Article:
Jurnalistii de la Sunday Timse l-au prins pe fericitul nostru pesedist, Adrian Severin, luand bani pentru a torpila legislatia europeana privind protectia consumatorului. Fiind pesedist, evident banii nu erau din salariu.
Mai jos cele doua articole din The Sunday Times:
Three senior MEPs agreed to table amendments damaging consumer protection across the EU in return for secret payments
Published: 20 March 2011
European MPs have been caught agreeing to accept secret payments to alter laws that will damage the interests of millions of consumers across Britain and Europe.
Three senior MEPS — including a former deputy prime minister — put forward amendments in the European parliament on the understanding that they would be paid by lobbyists.
Two of the amendments now appear in the parliament’s official documents just as the lobbyists had written them. They are a few steps away from becoming law.
The lobbyists were in fact undercover Sunday Times reporters investigating persistent rumours that MEPs are prepared to sell their services.
The amendments were intended to dilute directives supposed to protect customers’ deposits after scandals such as the collapse of the Icelandic banks. Such directives are now routinely incorporated into British law.
The disclosures this weekend are likely to unleash one of the biggest scandals in the parliament’s 53-year history. The parliament’s rules state that MEPs “shall refrain from accepting any ... gift or benefit in the performance of their duties”.
Diana Wallis, a Liberal Democrat MEP who is vice-president of the parliament responsible for transparency, is to launch an inquiry into our findings. “This needs to be fully investigated,” she said.
The reporters contacted a number of MEPs posing as lobbyists. They said they wanted to hire politicians for an advisory board to work for them within parliament.
Three MEPs were keen to be employed by the fake lobbying company and agreed to put forward amendments believing they would be paid for this work with a €100,000 (£87,300) annual salary, a consultancy fee or both. The income comes on top of the £190,000 salary and allowances they can receive as an MEP without receipts. The meetings were secretly filmed and took place in bars, restaurants and the parliament’s two buildings in Brussels and Strasbourg.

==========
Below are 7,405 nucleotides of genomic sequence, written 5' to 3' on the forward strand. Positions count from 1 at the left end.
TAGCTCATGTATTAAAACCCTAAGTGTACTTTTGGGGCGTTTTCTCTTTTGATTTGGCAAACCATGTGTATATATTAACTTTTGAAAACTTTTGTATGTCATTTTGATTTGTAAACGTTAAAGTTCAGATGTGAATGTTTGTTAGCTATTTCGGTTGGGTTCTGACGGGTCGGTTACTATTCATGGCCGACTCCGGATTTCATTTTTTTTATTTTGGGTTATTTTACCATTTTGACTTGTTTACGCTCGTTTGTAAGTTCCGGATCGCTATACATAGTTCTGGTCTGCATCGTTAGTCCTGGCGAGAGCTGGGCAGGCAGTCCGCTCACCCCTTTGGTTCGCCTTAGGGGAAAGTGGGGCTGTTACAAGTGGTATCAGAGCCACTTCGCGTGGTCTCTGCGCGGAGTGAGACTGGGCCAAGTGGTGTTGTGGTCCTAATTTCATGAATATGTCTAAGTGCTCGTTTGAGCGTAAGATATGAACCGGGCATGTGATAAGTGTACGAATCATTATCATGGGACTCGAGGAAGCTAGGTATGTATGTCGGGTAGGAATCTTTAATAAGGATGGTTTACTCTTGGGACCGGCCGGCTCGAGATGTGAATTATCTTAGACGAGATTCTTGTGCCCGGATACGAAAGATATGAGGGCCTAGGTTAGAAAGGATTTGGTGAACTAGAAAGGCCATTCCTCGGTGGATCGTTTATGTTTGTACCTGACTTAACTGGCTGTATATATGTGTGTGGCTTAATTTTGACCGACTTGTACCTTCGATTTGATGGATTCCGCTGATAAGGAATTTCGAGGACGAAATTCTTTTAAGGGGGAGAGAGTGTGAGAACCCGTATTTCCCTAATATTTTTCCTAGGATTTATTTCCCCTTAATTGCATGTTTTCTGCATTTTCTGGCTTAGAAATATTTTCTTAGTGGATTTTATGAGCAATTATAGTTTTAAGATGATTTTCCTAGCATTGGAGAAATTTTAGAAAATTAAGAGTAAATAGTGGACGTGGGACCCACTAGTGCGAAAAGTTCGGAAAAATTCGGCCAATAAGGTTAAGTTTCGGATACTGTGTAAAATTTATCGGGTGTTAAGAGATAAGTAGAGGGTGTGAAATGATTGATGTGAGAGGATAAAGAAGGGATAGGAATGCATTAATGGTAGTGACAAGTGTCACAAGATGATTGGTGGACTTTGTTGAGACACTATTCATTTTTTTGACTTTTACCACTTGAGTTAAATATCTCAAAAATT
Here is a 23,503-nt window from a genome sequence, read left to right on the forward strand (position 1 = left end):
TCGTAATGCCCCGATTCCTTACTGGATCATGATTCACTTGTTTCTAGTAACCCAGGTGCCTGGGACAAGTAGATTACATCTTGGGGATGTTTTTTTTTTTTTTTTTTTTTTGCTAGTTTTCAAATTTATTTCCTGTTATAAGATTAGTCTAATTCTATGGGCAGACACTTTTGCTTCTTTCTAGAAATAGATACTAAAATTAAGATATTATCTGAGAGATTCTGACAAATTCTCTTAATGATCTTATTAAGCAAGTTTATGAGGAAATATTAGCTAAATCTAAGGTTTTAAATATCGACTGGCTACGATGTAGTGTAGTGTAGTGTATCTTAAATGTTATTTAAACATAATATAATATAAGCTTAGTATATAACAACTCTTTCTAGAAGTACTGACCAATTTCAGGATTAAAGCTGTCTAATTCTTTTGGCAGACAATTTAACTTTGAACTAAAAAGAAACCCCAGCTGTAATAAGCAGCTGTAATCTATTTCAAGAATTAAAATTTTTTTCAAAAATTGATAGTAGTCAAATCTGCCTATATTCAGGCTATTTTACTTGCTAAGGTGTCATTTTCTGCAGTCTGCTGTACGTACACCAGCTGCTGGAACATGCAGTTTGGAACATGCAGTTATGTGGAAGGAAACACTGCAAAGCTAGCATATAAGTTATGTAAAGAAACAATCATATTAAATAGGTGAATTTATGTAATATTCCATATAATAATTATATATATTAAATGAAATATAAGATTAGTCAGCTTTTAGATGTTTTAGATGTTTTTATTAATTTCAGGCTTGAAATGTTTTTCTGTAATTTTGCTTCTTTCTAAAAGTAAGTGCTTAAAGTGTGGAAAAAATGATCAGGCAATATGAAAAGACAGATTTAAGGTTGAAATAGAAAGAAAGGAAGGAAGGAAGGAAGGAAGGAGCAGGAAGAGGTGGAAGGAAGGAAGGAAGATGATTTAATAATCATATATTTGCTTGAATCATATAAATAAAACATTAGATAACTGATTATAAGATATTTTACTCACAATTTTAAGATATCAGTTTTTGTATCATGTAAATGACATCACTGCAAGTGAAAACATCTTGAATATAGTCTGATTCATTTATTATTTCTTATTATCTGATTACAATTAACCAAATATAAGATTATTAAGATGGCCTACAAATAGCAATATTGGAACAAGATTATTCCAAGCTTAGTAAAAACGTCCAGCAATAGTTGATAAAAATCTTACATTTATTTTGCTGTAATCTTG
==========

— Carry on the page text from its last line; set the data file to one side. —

Adrian Severin, the 56-year-old former Romanian deputy prime minister, emailed the reporters saying: “Just to let you know that the amendment desired by you has been tabled in due time.then sent an invoice for €12,000 for “consulting services concerning the codification of the Directive 94/19/EC, Directive 2009/14/EC and the amendments thereto”.
Zoran Thaler, the former Slovenian foreign minister, put down an amendment as his first work for the fake company. He asked for the cash to be routed through a London company to keep it secret. “There is no way that I disclose this,” he said.
Ernst Strasser, a former interior minister in Austria, told the reporters, “I’m a lobbyist”, and boasted about serving at least five commercial clients who each paid him €100,000 a year.
He claimed he had given the reporters’ amendment to two key people on the committee reviewing the legislation. After discussions with his colleagues, Strasser reported back that a compromise had been reached to the benefit of the reporters’ fictional client. Strasser told neither of his colleagues that he was working for a paying client.
He was expecting to be paid his first €25,000 quarterly fee for the work at the beginning of March. He said he would not disclose the financial interest to parliament because the money was to be channelled through his Viennese company, which is declared.
The primary role of the 736 members of the European parliament is to scrutinise the 100 or so pieces of legislation that go through its committees each year. The parliament’s power has been increasing and now accounts for about 20% of all new British legislation, according to a House of Commons research paper. Other estimates say the figure could be as high as 50%.
There is concern that powerful business interests are able to hire lobbyists who use their connections with MEPs to influence legislation.